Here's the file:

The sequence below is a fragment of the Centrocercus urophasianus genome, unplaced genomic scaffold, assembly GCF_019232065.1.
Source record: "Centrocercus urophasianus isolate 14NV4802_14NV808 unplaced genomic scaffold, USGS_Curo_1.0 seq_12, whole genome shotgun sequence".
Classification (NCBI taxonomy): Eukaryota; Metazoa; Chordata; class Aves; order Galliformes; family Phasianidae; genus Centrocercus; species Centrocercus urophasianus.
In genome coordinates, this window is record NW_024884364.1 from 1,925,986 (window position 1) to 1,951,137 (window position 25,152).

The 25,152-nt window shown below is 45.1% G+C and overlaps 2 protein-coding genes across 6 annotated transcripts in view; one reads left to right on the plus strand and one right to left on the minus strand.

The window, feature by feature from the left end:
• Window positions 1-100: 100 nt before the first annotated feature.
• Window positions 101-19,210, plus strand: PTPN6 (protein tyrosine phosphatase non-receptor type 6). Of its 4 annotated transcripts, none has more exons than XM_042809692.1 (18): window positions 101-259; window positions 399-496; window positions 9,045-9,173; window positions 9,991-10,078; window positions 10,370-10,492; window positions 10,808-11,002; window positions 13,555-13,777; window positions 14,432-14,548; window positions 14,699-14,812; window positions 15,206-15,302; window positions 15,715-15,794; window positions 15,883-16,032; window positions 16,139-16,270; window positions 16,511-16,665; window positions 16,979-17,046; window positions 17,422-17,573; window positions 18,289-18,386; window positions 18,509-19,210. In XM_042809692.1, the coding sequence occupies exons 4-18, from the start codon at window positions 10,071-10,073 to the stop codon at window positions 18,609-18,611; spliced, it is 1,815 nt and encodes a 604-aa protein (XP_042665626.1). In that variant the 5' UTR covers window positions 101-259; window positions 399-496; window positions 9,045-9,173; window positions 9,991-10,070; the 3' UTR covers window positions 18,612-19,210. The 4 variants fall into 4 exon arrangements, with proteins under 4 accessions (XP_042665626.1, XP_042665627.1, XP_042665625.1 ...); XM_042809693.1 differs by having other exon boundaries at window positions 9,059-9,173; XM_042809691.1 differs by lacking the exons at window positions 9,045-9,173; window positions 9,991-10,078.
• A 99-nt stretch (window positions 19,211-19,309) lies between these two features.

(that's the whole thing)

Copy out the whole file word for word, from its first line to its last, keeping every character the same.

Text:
The sequence below is a fragment of the Centrocercus urophasianus genome, unplaced genomic scaffold, assembly GCF_019232065.1.
Source record: "Centrocercus urophasianus isolate 14NV4802_14NV808 unplaced genomic scaffold, USGS_Curo_1.0 seq_12, whole genome shotgun sequence".
Classification (NCBI taxonomy): Eukaryota; Metazoa; Chordata; class Aves; order Galliformes; family Phasianidae; genus Centrocercus; species Centrocercus urophasianus.
In genome coordinates, this window is record NW_024884364.1 from 1,925,986 (window position 1) to 1,951,137 (window position 25,152).

The 25,152-nt window shown below is 45.1% G+C and overlaps 2 protein-coding genes across 6 annotated transcripts in view; one reads left to right on the plus strand and one right to left on the minus strand.

The window, feature by feature from the left end:
• Window positions 1-100: 100 nt before the first annotated feature.
• Window positions 101-19,210, plus strand: PTPN6 (protein tyrosine phosphatase non-receptor type 6). Of its 4 annotated transcripts, none has more exons than XM_042809692.1 (18): window positions 101-259; window positions 399-496; window positions 9,045-9,173; window positions 9,991-10,078; window positions 10,370-10,492; window positions 10,808-11,002; window positions 13,555-13,777; window positions 14,432-14,548; window positions 14,699-14,812; window positions 15,206-15,302; window positions 15,715-15,794; window positions 15,883-16,032; window positions 16,139-16,270; window positions 16,511-16,665; window positions 16,979-17,046; window positions 17,422-17,573; window positions 18,289-18,386; window positions 18,509-19,210. In XM_042809692.1, the coding sequence occupies exons 4-18, from the start codon at window positions 10,071-10,073 to the stop codon at window positions 18,609-18,611; spliced, it is 1,815 nt and encodes a 604-aa protein (XP_042665626.1). In that variant the 5' UTR covers window positions 101-259; window positions 399-496; window positions 9,045-9,173; window positions 9,991-10,070; the 3' UTR covers window positions 18,612-19,210. The 4 variants fall into 4 exon arrangements, with proteins under 4 accessions (XP_042665626.1, XP_042665627.1, XP_042665625.1 ...); XM_042809693.1 differs by having other exon boundaries at window positions 9,059-9,173; XM_042809691.1 differs by lacking the exons at window positions 9,045-9,173; window positions 9,991-10,078.
• A 99-nt stretch (window positions 19,211-19,309) lies between these two features.